Sue Bursztynski said...

Must agree with you about Faramir! I always thought I'd much rather date him than Aragorn. And for good reason, BTW. Faramir is the one with whom Tolkien identified. You can understand crushing on the author's own favourite character. I imagine Faramir as the kind who would remember your birthday and take you out to some cosy Gondorian restaurant where the staff knew his name - and you could quite happily spend dinner with both your noses in your academic books without offending. A grown woman's book boyfriend, though you seem to have discovered him at an age when other girls would be crushing on Aragorn or Legolas. ;-)

Han Solo, yes, definitely! No need to admit to a secret vice for buying your Star Wars tickets for your own enjoyment. And Harrison Ford is the one who went on to stardom; the others were by no means forgotten, but he is the one who went on to yet another classic role. I must admit, I am more into Indiana Jones than Han Solo. He is an intellectual as well as an adventurer. (And by the way, archaeologists like him are not quite as unlikely as you might think; I interviewed one for a children's book - no secret lost Arks, but plenty of adventures that made me nickname him Indiana Spriggs)

Sheena Wilkinson said...

Oh, yes, I was a girl for a fictional crush. Starting with Laurie. Barney the circus boy was the only Enid Blyton character I could have had a crush on, though I had no problem crushing on lots of the Chalet girls.

M Peyton was best at sparking my adolescent need -- often more than one in the same book. Then I moved on to Lord Peter. I still can never feel the same way about a fictional experience if it doesn't offer crush-fodder. Films too.

Sue Purkiss said...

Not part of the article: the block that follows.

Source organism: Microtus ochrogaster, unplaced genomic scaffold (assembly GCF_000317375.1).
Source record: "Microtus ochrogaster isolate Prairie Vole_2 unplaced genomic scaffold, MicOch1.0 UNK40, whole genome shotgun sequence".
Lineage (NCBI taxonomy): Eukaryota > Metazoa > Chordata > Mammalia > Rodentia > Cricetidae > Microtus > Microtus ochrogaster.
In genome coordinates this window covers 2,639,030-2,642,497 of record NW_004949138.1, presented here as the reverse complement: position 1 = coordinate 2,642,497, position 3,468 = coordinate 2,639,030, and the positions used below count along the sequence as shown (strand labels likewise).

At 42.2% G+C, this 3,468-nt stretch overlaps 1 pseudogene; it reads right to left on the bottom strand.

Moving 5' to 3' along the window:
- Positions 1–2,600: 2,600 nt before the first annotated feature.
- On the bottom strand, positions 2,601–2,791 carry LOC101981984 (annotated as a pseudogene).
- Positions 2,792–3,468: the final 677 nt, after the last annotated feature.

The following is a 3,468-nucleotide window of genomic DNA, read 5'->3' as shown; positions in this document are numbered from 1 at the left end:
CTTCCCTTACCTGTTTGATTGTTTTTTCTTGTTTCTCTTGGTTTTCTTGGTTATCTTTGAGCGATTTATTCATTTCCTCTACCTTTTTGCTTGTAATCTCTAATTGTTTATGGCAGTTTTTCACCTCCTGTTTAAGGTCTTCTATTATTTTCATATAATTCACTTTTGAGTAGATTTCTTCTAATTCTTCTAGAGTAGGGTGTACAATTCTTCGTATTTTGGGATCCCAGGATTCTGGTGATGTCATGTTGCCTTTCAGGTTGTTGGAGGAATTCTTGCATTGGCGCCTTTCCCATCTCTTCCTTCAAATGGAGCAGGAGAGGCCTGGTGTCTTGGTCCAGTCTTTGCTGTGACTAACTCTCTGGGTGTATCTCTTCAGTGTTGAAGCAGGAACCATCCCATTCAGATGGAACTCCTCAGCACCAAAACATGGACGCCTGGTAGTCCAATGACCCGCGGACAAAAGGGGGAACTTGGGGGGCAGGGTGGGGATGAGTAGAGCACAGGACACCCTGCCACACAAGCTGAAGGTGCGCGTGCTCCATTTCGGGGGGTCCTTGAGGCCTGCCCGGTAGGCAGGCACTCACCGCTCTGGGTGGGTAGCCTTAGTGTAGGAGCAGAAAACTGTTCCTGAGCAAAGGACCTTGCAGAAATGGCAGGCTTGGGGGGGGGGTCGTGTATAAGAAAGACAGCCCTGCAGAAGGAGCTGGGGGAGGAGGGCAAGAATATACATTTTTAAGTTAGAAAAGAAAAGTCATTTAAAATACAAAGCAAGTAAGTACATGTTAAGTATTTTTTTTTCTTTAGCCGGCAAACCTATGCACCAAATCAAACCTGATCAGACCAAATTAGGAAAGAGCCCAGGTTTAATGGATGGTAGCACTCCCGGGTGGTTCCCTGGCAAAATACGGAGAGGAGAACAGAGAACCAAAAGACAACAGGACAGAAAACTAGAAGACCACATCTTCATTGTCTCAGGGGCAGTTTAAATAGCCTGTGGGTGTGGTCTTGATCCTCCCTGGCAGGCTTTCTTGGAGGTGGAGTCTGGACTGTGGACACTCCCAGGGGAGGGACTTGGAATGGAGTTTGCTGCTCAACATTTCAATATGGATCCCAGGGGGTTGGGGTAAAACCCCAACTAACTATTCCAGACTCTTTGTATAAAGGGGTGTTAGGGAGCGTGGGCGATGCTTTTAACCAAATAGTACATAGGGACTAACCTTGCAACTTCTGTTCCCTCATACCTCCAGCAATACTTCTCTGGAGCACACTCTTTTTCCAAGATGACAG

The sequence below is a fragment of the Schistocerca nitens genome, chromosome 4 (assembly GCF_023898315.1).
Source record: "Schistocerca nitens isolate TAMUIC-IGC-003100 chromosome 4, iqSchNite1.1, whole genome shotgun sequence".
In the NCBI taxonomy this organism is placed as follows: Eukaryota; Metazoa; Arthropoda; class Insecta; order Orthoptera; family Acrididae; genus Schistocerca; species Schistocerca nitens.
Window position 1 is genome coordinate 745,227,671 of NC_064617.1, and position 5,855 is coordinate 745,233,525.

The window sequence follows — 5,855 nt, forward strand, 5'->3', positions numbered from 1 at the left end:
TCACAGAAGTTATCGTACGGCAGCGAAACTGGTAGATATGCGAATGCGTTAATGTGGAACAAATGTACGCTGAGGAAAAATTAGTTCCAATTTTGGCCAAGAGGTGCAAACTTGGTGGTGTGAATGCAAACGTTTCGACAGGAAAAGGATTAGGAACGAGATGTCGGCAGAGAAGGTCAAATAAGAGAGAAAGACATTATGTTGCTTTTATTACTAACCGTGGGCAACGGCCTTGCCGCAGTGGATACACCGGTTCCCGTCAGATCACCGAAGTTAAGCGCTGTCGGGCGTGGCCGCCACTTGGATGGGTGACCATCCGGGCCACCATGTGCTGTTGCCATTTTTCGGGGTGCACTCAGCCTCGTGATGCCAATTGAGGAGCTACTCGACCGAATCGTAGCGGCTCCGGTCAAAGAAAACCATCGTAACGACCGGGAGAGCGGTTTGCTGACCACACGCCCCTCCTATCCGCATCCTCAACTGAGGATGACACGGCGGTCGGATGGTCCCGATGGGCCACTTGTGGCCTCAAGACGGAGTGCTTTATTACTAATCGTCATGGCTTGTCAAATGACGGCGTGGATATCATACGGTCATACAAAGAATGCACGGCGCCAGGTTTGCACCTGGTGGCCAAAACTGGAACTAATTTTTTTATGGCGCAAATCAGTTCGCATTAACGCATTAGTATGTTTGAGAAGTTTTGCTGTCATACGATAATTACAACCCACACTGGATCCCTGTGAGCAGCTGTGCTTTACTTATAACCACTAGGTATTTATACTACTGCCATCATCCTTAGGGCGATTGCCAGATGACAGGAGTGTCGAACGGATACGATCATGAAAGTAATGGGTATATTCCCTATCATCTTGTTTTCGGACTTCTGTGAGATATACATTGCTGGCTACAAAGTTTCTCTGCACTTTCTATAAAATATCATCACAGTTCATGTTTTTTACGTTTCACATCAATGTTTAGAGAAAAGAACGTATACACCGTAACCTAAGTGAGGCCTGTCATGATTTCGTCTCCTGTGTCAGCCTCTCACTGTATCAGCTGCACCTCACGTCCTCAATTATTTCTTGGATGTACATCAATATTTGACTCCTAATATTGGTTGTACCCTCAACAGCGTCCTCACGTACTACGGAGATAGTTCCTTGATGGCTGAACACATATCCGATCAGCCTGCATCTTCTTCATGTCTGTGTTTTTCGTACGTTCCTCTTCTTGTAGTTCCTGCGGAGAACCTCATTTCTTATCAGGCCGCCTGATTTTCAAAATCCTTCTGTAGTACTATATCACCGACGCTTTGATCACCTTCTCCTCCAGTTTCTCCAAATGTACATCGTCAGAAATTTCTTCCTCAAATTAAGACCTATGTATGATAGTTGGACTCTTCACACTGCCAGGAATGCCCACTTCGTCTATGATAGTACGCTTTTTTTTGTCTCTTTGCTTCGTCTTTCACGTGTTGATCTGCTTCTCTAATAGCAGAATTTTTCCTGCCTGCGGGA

Definitely Faramir. Not Thomas Cromwell - I just don't see that. Horatio, from Hamlet - I think I pictured him as the French assistant we had at the time, who had floppy dark hair, glasses and a long scarf, and seemed very clever in a slightly world-weary way. Mr Whisper, from the book of the same name, by Brenda Macrow, which nobody else has ever heard of but I loved. Oh, this is fun...

Sue Bursztynski said...

Ooh, yes, Horatio! I'd much rather him than Hamlet, though I do worry about the fact that he is perfectly willing to add himself to the pile of bodies at the end and only the dying Hamlet talks him out of it, maybe the one sensible thing he ever does.

Well, I'd like to add Aubrey Fitzwilliam from Michael,Pryor's Laws Of Magic series and his SFnal "brother" from Lois McMaster Bujold's Vorkosigan saga, Miles Vorkosigan. Both gentlemen are intelligent and lively(perhaps TOO lively) and like their women smart and brave.

C.J.Busby said...

Ooh - K.M. Peyton - of course! Totally forgotten that I had a massive crush on Patrick Pennington! And Laurie (from Little Women, I assume). Those were the days... Sad no one else gets T. Cromwell though... ;-)

C.J.Busby said...

And if we're going on to Shakespeare, Mercutio has my vote.

Tabatha said...

Fun post! I'm a Faramir girl myself. You all have given me lots of ideas for a TBR list. (I haven't read the book w/T. Cromwell yet. Will have to read it and get back to you...)